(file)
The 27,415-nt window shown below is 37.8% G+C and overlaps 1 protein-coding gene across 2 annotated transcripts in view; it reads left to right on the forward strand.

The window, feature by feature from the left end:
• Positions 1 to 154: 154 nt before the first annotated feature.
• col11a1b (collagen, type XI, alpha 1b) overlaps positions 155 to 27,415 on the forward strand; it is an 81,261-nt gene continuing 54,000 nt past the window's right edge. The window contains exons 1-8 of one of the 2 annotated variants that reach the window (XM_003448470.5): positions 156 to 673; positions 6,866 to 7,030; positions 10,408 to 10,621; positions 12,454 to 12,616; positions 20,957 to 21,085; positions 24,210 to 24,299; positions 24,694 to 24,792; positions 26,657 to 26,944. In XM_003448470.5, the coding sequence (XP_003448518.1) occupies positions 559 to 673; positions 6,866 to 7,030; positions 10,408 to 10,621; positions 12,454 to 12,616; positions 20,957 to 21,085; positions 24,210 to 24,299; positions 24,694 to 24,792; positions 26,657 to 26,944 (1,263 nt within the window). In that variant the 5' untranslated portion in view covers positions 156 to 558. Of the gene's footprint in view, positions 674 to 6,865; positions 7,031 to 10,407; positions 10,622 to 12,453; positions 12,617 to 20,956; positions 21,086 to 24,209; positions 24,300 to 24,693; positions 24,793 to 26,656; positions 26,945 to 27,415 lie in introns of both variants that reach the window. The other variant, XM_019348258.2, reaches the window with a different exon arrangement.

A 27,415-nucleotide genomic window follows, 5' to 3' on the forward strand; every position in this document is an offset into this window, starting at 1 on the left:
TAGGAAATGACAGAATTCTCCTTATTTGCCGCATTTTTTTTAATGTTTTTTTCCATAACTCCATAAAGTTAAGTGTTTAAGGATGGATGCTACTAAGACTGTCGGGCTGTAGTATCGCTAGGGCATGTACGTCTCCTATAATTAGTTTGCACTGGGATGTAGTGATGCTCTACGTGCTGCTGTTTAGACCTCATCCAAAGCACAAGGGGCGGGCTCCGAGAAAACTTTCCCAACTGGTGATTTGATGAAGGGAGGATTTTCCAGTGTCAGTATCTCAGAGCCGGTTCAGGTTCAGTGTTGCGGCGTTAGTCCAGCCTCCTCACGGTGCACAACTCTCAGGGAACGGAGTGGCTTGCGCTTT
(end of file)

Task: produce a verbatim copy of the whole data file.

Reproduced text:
The 27,415-nt window shown below is 37.8% G+C and overlaps 1 protein-coding gene across 2 annotated transcripts in view; it reads left to right on the forward strand.

The window, feature by feature from the left end:
• Positions 1 to 154: 154 nt before the first annotated feature.
• col11a1b (collagen, type XI, alpha 1b) overlaps positions 155 to 27,415 on the forward strand; it is an 81,261-nt gene continuing 54,000 nt past the window's right edge. The window contains exons 1-8 of one of the 2 annotated variants that reach the window (XM_003448470.5): positions 156 to 673; positions 6,866 to 7,030; positions 10,408 to 10,621; positions 12,454 to 12,616; positions 20,957 to 21,085; positions 24,210 to 24,299; positions 24,694 to 24,792; positions 26,657 to 26,944. In XM_003448470.5, the coding sequence (XP_003448518.1) occupies positions 559 to 673; positions 6,866 to 7,030; positions 10,408 to 10,621; positions 12,454 to 12,616; positions 20,957 to 21,085; positions 24,210 to 24,299; positions 24,694 to 24,792; positions 26,657 to 26,944 (1,263 nt within the window). In that variant the 5' untranslated portion in view covers positions 156 to 558. Of the gene's footprint in view, positions 674 to 6,865; positions 7,031 to 10,407; positions 10,622 to 12,453; positions 12,617 to 20,956; positions 21,086 to 24,209; positions 24,300 to 24,693; positions 24,793 to 26,656; positions 26,945 to 27,415 lie in introns of both variants that reach the window. The other variant, XM_019348258.2, reaches the window with a different exon arrangement.

A 27,415-nucleotide genomic window follows, 5' to 3' on the forward strand; every position in this document is an offset into this window, starting at 1 on the left:
TAGGAAATGACAGAATTCTCCTTATTTGCCGCATTTTTTTTAATGTTTTTTTCCATAACTCCATAAAGTTAAGTGTTTAAGGATGGATGCTACTAAGACTGTCGGGCTGTAGTATCGCTAGGGCATGTACGTCTCCTATAATTAGTTTGCACTGGGATGTAGTGATGCTCTACGTGCTGCTGTTTAGACCTCATCCAAAGCACAAGGGGCGGGCTCCGAGAAAACTTTCCCAACTGGTGATTTGATGAAGGGAGGATTTTCCAGTGTCAGTATCTCAGAGCCGGTTCAGGTTCAGTGTTGCGGCGTTAGTCCAGCCTCCTCACGGTGCACAACTCTCAGGGAACGGAGTGGCTTGCGCTTT